U.S. Environmental Protection Agency Administrator Michael Regan testifies before a Senate Appropriations Committee Interior, Environment, and Related Agencies Subcommittee hearing on the EPA’s budget request on Capitol Hill in Washington, June 9, 2021.
Jonathan Ernst | Reuters
The Environmental Protection Agency is sharply curbing the use and production of hydrofluorocarbons, the climate-warming chemicals widely used in air-conditioning and refrigeration.
The move is the Biden administration’s first major regulatory action to reduce domestic greenhouse gas emissions. It’s also the first time the federal government has set national standards on hydrofluorocarbons, or HFCs, which are thousands of times more potent than carbon dioxide at heating up the planet. The EPA said the rule could avoid up to 0.5 degrees Celsius of global warming by the end of the century.
The agency will begin regulating the chemicals next year, and will force industry to curb production and imports by 85% over the next 15 years, officials said during a virtual press briefing on Wednesday. The EPA proposed the rule in March and will finalize it on Thursday.
The agency’s rule is expected to reduce the equivalent of 4.7 billion metric tons of carbon dioxide by mid-century, or roughly three years’ worth of emissions from the country’s power sector at 2019 levels, according to estimates from the EPA.
Such a reduction would help the Biden administration’s pledge to curb U.S. emissions by in half by 2030 and reach a net-zero economy by 2050. The president issued an executive order in January that requested Congress to ratify the 2016 Kigali Amendment to the 1987 Montreal Protocol, which aims for the phase-down of HFCs.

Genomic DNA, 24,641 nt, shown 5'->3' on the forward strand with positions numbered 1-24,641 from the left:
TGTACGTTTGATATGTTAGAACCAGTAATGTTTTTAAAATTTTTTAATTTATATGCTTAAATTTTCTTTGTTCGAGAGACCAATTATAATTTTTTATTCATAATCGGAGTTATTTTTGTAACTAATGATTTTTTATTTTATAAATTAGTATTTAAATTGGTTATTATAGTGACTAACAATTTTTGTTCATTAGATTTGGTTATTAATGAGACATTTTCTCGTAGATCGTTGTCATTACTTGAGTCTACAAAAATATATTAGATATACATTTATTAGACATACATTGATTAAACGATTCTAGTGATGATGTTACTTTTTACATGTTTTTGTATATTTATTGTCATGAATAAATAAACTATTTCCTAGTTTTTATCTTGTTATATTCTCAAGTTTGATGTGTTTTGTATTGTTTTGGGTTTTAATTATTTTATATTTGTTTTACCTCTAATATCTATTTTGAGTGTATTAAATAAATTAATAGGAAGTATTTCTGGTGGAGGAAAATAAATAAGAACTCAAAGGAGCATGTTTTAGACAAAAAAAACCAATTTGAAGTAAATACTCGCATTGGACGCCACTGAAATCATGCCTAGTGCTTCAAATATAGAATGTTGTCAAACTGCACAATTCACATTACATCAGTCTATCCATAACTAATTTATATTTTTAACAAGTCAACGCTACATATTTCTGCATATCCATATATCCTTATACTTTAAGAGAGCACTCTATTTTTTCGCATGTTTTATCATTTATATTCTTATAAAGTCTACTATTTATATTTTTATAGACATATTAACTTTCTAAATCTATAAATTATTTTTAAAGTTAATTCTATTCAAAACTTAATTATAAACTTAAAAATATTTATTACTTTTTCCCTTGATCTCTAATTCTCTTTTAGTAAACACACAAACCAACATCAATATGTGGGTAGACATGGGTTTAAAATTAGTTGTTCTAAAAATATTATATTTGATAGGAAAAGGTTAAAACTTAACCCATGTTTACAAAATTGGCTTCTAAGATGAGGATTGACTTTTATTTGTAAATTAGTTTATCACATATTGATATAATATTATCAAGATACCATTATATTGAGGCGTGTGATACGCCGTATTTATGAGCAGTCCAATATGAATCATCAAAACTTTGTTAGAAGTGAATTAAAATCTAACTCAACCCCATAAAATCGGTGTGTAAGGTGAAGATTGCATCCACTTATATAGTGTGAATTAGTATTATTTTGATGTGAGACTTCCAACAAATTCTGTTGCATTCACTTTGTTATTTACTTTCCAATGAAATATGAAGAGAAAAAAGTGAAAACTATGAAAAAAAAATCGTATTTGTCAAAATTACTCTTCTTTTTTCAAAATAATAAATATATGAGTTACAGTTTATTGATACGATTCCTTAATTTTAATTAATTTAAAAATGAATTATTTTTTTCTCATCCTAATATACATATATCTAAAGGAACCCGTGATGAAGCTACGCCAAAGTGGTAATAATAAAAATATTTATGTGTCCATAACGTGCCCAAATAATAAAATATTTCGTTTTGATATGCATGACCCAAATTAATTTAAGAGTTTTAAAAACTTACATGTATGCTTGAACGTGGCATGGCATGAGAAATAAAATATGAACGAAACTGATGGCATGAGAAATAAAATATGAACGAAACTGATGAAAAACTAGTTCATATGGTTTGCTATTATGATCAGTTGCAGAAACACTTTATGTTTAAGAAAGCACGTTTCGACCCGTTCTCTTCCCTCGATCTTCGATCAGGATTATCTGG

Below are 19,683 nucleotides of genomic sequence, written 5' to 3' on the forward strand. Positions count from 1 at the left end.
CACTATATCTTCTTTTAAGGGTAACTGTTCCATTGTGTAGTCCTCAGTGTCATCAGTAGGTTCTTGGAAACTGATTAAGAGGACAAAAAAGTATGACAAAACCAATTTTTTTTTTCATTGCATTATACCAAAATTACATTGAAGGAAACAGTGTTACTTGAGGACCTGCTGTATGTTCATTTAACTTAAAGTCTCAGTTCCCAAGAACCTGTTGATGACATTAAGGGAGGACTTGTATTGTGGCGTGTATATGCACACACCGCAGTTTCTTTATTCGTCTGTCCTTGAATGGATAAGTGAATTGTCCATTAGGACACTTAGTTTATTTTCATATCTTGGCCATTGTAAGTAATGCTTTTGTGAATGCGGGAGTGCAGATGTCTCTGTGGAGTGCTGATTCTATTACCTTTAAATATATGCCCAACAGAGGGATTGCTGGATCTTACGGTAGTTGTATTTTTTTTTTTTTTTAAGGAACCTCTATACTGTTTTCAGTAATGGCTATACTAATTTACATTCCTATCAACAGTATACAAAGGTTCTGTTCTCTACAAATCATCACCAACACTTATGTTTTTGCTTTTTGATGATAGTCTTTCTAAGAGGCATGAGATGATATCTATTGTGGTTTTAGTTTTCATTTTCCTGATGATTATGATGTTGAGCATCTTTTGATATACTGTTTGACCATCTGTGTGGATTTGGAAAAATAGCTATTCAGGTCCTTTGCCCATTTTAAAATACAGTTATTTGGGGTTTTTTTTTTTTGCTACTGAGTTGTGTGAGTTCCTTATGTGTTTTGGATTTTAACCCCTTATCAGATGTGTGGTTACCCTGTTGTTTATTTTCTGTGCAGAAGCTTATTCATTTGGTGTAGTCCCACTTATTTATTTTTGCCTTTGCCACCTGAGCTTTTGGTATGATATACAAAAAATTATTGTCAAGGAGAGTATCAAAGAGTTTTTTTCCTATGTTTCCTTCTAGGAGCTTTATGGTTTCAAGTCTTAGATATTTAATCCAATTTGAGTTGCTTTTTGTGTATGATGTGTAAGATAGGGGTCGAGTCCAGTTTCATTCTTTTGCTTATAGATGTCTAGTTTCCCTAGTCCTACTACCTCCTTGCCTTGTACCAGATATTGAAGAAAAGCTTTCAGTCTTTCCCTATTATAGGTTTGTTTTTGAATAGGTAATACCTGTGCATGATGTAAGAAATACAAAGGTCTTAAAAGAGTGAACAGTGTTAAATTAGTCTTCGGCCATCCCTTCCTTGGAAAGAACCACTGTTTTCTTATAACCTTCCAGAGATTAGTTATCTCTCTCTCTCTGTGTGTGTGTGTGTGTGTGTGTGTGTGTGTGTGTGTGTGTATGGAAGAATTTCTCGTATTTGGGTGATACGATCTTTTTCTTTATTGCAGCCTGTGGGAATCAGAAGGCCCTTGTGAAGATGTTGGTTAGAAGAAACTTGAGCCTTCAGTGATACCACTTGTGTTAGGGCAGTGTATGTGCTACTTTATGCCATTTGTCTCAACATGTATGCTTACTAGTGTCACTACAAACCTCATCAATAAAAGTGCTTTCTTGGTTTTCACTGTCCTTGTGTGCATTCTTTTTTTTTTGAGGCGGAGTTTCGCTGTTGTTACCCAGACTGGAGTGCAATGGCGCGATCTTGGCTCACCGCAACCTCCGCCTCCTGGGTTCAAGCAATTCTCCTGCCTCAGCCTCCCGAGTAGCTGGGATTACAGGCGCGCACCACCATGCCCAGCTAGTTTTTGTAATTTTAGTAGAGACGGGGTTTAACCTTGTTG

White House climate adviser Gina McCarthy on Wednesday called the agency’s rule a victory for combatting climate change and securing U.S. jobs.
“As we move in this direction, we are also opening up a huge opportunity for American industries,” McCarthy said during the briefing. “Reducing HFCs is a huge climate success story.”
Emissions from HFCs rose between 2018 and 2019, according to the EPA, as demand for air-conditioning and refrigeration soared during historic high temperatures in the U.S.
Some U.S. manufacturers have already moved to more climate-friendly refrigerants, and some major chemical companies have supported the EPA’s proposal to phase down HFCs, including The Air-Conditioning, Heating, and Refrigeration Institute, a trade group that represents manufacturers of heating and cooling equipment.
EPA Administrator Michael Regan said the new limits will help the country transition to more energy-efficient cooling technologies while creating new jobs.
“This action reaffirms what President Biden always says: When he thinks about climate, he thinks about jobs,” Regan said during the briefing. “His administration knows that what’s good for the environment is good for the economy.”